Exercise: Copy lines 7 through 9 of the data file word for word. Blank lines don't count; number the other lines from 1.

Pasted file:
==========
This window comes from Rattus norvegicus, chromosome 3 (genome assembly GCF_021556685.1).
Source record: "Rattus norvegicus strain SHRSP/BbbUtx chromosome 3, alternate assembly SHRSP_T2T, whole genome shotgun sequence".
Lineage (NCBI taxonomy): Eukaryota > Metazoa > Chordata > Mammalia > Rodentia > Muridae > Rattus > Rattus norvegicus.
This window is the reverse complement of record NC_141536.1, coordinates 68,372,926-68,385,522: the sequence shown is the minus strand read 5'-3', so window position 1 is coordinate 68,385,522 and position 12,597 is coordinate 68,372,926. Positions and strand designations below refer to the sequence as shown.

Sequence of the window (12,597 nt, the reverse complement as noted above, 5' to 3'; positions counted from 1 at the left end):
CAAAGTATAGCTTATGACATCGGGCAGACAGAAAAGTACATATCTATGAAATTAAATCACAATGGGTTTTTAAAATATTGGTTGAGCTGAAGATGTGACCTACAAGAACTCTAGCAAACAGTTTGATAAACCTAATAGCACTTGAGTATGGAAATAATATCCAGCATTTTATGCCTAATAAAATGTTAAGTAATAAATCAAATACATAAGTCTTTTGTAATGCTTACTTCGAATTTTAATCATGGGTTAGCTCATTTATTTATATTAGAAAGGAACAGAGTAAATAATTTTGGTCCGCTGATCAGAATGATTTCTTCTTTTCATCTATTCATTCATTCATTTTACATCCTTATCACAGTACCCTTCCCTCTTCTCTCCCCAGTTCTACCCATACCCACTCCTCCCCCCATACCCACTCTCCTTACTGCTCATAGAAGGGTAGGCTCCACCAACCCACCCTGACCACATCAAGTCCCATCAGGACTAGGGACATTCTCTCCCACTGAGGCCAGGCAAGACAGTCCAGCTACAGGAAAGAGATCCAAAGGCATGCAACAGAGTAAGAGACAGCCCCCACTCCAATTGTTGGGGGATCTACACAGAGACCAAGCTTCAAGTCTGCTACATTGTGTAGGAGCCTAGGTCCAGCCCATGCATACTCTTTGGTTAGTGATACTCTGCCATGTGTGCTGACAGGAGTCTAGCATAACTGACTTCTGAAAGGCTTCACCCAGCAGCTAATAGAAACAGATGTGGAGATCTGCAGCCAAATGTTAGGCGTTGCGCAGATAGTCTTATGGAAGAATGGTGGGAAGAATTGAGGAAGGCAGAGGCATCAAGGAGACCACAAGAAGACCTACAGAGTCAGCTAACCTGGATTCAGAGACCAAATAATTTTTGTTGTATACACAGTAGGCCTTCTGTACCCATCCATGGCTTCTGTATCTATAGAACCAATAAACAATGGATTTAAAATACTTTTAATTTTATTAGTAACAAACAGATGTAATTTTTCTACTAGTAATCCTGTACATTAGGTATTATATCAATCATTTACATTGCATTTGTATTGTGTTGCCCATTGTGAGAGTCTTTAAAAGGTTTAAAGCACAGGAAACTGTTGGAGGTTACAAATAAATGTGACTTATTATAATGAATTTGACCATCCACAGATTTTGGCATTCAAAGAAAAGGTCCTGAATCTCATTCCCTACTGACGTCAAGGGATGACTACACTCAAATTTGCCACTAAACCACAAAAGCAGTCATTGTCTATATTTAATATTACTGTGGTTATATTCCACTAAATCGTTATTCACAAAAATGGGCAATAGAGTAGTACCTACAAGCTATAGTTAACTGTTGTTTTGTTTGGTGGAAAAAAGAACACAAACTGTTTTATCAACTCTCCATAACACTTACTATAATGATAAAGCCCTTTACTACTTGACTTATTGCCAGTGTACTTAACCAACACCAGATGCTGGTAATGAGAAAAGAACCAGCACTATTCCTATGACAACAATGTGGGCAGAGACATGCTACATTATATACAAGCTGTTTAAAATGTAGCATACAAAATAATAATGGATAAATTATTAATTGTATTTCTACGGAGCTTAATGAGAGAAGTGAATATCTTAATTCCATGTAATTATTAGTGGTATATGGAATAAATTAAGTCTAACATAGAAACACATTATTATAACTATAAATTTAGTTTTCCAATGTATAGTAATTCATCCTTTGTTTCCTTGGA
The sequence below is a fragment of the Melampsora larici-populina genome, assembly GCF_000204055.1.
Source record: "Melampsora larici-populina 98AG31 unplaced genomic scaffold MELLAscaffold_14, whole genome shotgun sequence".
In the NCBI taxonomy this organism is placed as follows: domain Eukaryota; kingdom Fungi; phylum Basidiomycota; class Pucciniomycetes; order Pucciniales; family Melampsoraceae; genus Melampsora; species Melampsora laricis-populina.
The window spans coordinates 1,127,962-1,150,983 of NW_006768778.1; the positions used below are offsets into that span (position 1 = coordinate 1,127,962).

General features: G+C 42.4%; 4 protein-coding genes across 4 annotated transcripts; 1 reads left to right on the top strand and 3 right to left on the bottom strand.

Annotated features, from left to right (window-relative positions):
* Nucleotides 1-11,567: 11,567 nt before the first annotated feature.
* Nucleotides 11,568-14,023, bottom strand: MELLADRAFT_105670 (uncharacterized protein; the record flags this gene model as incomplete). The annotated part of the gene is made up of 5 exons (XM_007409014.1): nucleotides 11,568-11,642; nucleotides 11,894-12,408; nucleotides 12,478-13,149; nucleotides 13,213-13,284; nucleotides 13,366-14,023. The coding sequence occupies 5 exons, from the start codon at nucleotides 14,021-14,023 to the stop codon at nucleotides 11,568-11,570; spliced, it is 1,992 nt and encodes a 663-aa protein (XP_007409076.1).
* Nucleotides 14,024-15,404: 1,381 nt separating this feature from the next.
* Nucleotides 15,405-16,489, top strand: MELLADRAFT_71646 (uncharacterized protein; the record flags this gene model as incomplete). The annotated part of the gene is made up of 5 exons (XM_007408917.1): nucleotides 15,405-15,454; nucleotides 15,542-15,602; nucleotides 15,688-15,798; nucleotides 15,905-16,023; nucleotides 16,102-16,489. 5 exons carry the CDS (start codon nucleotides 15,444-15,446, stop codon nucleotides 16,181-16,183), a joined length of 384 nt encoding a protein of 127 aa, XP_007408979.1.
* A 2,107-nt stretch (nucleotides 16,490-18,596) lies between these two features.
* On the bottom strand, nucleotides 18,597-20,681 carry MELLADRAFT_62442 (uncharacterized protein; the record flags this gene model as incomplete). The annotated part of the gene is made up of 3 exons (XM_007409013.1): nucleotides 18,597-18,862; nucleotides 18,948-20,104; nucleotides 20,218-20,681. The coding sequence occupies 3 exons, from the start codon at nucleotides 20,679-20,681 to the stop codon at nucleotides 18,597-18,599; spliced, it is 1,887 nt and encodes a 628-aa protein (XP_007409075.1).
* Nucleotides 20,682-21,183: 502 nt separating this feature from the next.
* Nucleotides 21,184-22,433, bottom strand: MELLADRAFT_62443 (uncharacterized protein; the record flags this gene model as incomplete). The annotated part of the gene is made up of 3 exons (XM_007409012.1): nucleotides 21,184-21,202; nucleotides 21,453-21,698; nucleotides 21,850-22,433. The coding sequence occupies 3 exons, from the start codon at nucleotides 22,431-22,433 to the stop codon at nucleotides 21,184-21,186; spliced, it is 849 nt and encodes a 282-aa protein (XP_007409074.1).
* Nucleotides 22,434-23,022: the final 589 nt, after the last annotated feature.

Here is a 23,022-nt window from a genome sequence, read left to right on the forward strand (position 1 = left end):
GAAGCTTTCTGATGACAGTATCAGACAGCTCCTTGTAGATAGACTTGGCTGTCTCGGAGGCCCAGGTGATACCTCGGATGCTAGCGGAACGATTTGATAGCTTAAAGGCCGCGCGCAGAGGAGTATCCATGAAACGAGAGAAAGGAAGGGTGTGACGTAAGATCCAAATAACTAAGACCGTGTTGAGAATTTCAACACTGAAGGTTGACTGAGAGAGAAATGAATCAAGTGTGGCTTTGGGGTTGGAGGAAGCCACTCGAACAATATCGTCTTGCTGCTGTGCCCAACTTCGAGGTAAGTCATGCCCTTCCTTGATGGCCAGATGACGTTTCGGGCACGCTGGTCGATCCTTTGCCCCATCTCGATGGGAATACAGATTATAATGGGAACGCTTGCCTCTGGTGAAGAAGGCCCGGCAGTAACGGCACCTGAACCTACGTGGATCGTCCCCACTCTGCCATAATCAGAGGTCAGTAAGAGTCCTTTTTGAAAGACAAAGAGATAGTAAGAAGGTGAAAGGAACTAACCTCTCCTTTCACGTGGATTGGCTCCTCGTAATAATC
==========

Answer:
The sequence below is a fragment of the Melampsora larici-populina genome, assembly GCF_000204055.1.
Source record: "Melampsora larici-populina 98AG31 unplaced genomic scaffold MELLAscaffold_14, whole genome shotgun sequence".
In the NCBI taxonomy this organism is placed as follows: domain Eukaryota; kingdom Fungi; phylum Basidiomycota; class Pucciniomycetes; order Pucciniales; family Melampsoraceae; genus Melampsora; species Melampsora laricis-populina.